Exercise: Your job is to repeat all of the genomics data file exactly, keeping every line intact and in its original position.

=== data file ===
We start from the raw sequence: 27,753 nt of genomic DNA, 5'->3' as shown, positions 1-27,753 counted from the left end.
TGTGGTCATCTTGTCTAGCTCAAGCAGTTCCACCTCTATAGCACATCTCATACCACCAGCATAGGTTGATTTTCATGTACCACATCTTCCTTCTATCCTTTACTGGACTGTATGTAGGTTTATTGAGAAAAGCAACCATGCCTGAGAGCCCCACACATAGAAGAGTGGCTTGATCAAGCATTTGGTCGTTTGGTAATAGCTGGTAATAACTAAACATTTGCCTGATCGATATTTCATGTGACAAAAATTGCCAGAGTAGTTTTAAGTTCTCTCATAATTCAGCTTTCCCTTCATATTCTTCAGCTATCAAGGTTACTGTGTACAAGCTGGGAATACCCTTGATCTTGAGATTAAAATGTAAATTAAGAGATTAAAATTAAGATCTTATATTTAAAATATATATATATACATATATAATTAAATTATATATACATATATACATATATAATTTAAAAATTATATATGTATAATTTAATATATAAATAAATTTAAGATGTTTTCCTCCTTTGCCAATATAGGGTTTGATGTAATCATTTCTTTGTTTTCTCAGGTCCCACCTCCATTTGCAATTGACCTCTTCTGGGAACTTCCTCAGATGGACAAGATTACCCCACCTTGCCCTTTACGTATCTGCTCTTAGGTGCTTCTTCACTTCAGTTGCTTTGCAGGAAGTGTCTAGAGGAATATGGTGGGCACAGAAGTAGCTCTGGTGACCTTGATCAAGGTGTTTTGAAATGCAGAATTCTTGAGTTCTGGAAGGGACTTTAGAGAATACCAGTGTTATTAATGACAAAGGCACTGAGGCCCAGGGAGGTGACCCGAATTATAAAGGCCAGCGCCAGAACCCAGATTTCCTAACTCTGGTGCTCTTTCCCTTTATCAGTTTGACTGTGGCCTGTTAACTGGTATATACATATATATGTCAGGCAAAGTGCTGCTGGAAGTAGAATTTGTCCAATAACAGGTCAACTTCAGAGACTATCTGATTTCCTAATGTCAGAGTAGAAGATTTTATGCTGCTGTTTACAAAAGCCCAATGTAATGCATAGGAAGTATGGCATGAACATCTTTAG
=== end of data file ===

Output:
We start from the raw sequence: 27,753 nt of genomic DNA, 5'->3' as shown, positions 1-27,753 counted from the left end.
TGTGGTCATCTTGTCTAGCTCAAGCAGTTCCACCTCTATAGCACATCTCATACCACCAGCATAGGTTGATTTTCATGTACCACATCTTCCTTCTATCCTTTACTGGACTGTATGTAGGTTTATTGAGAAAAGCAACCATGCCTGAGAGCCCCACACATAGAAGAGTGGCTTGATCAAGCATTTGGTCGTTTGGTAATAGCTGGTAATAACTAAACATTTGCCTGATCGATATTTCATGTGACAAAAATTGCCAGAGTAGTTTTAAGTTCTCTCATAATTCAGCTTTCCCTTCATATTCTTCAGCTATCAAGGTTACTGTGTACAAGCTGGGAATACCCTTGATCTTGAGATTAAAATGTAAATTAAGAGATTAAAATTAAGATCTTATATTTAAAATATATATATATACATATATAATTAAATTATATATACATATATACATATATAATTTAAAAATTATATATGTATAATTTAATATATAAATAAATTTAAGATGTTTTCCTCCTTTGCCAATATAGGGTTTGATGTAATCATTTCTTTGTTTTCTCAGGTCCCACCTCCATTTGCAATTGACCTCTTCTGGGAACTTCCTCAGATGGACAAGATTACCCCACCTTGCCCTTTACGTATCTGCTCTTAGGTGCTTCTTCACTTCAGTTGCTTTGCAGGAAGTGTCTAGAGGAATATGGTGGGCACAGAAGTAGCTCTGGTGACCTTGATCAAGGTGTTTTGAAATGCAGAATTCTTGAGTTCTGGAAGGGACTTTAGAGAATACCAGTGTTATTAATGACAAAGGCACTGAGGCCCAGGGAGGTGACCCGAATTATAAAGGCCAGCGCCAGAACCCAGATTTCCTAACTCTGGTGCTCTTTCCCTTTATCAGTTTGACTGTGGCCTGTTAACTGGTATATACATATATATGTCAGGCAAAGTGCTGCTGGAAGTAGAATTTGTCCAATAACAGGTCAACTTCAGAGACTATCTGATTTCCTAATGTCAGAGTAGAAGATTTTATGCTGCTGTTTACAAAAGCCCAATGTAATGCATAGGAAGTATGGCATGAACATCTTTAG